Comment It'll never happen. (Score 0, Flamebait) 130

Oh, what a glorious way to waste tax dollars. First design a system, then require everyone to get on board with it. Price it through the roof and have a single vendor for all the gear. So some volunteer fire dept in Iowa that is on a shoestring budget has to spend thousands to upgrade radios. It will take years if it ever gets off the ground. This is _WHY_ amateur radio works, government has too many silos and too many important people that will push their system. Been there seen that, still paying the price. :(

Comment San Diego Busted in 2001 (Score 2, Interesting) 353

I think the crooks running the city of San Diego originated this. They had the redlight cameras shut down in 2001 for doing it. They put them at intersections where there was a high percentage of people that would pay the tickets and not at "Dangerous" intersections. Then they tweaked the timing on the lights and started raking in the dough. Read about it here.


Submission + - Unusual security for Harry Potter 7 (thinkabdul.com)

An anonymous reader writes: This article highlights some of the most unusual and unheard of security measures that are being taken to ensure that the secret about the death of two main characters in the story are not revealed till the launch of the book on 21st of July. They include interesting items from various sources such as:

-only Rowling and 20 others — illustrators, editors and continuity experts — know the book's ending

-some employees had to work in near darkness to prevent them from reading the books

-The delivery trucks are fitted with satellite tracking systems GPS) costing up to £1,000 each

-written consent from Rowling's literary agent to read aloud from the book. Quizzes, riddles and crosswords are strictly banned.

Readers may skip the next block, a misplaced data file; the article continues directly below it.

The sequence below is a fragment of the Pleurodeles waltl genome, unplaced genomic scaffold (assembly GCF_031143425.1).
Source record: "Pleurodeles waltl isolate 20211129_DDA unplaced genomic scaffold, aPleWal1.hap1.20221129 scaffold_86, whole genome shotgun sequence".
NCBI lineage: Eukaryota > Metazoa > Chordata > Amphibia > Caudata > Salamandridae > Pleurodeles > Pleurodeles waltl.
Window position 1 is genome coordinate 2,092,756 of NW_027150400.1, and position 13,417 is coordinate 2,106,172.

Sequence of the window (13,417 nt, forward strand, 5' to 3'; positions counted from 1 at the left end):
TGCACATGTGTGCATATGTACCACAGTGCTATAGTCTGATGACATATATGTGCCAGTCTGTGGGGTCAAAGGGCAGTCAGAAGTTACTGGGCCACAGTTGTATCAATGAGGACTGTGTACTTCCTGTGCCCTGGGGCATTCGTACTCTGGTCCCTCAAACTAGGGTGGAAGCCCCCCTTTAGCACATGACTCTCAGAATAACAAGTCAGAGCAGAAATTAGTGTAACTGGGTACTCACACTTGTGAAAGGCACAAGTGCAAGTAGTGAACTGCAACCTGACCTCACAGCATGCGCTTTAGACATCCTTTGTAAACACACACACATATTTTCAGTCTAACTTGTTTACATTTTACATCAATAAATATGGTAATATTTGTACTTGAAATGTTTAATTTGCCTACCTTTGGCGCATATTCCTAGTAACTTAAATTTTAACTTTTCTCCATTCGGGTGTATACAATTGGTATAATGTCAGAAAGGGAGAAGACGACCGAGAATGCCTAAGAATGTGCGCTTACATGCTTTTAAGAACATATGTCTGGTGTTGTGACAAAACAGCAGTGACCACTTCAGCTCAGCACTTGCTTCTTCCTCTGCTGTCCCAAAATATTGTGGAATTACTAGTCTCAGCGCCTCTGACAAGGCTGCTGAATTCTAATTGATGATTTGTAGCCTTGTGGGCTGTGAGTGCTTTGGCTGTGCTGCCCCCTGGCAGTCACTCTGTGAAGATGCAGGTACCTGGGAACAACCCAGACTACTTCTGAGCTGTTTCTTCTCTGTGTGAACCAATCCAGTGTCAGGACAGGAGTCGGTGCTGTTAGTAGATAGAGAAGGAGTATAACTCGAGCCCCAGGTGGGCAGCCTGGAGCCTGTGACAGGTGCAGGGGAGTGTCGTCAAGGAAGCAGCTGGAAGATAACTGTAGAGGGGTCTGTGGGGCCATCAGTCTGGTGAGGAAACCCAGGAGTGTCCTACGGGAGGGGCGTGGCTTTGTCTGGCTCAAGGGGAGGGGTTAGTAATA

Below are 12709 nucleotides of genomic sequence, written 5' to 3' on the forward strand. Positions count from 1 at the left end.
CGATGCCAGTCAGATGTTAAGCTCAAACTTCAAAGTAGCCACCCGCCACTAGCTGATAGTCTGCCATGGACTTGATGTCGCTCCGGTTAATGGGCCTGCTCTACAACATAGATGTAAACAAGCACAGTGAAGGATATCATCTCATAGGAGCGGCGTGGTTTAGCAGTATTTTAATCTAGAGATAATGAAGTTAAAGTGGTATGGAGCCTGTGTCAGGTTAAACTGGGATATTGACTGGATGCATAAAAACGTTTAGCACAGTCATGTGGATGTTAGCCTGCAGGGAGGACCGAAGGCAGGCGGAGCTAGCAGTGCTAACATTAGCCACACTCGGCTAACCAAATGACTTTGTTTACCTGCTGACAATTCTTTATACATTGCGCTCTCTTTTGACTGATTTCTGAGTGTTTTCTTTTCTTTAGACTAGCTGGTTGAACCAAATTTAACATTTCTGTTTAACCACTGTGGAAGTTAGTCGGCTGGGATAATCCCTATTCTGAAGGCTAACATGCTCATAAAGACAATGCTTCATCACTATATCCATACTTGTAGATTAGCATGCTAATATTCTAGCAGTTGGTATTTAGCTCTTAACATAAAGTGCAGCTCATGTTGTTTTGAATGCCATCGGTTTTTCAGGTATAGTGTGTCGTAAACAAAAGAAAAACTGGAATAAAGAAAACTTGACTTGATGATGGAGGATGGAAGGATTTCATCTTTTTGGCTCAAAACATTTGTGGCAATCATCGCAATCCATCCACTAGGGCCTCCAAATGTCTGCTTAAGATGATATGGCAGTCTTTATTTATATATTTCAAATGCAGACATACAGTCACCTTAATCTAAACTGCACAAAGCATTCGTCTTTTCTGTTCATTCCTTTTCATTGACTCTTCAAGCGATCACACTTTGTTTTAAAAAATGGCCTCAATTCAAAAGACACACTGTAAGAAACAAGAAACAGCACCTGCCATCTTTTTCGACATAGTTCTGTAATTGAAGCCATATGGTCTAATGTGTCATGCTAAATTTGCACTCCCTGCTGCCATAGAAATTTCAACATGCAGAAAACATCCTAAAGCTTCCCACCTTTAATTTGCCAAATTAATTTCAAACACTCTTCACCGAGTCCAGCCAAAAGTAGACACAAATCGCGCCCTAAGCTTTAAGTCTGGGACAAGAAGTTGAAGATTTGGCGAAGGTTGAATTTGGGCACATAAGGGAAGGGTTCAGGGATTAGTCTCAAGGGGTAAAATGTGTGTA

http://thinkabdul.com/2007/07/16/highlight-unusual -unprecedented-security-measures-taken-to-protect- jk-rowlings-harry-potter-and-the-deathly-hallows-s ecrets/


Submission + - Blogs Are Eating Tech Media Alive - Forbes.com (forbes.com)

Heinz writes: Silicon Valley is booming again. But if you work in tech media, there's blood on the floor. Take Red Herring. It hung onto its offices after getting the eviction notice earlier this month. But gossip site Valleywag is breaking story after story not just on its beat — but about its woes. Meanwhile, bigger publications are hurting too: Time Warner's (nyse: TWX — news — people ) Business 2.0 saw ad pages drop 21.8% through March from the same period a year ago; PC Magazine's editor in chief walked out the door after ad pages fell 38.8% over the same period; and one-time online powerhouse CNET is reporting growing losses even as the companies it covers flourish. It may be happening in tech first, but there's no reason the same thing won't happen, eventually, in every media niche.
Hardware Hacking

Submission + - Can cryptography prevent printer-ink piracy? 1

Zack Melich writes: Cryptography Research Inc. (CRI), a San Francisco company, is developing chip technology aimed at helping printer manufacturers protect this primary source of profit. The company's chips use cryptography designed to make it harder for printers to use off-brand and counterfeit cartridges. CRI plans to create a secure chip that will allow only certain ink cartridges to communicate with certain printers. CRI also said that the chip will be designed that so large portions of it will have no decipherable structure, a feature that would thwart someone attempting to reverse-engineer the chip by examining it under a microscope to determine how it works. Its chip generates a separate, random code for each ink cartridge, thus requiring a would-be hacker to break every successive cartridge's code to make use of the cartridge. "You can see 95 percent of the [chip's] grid and you still don't know how it works," said Kit Rodgers, CRI's vice president of business development.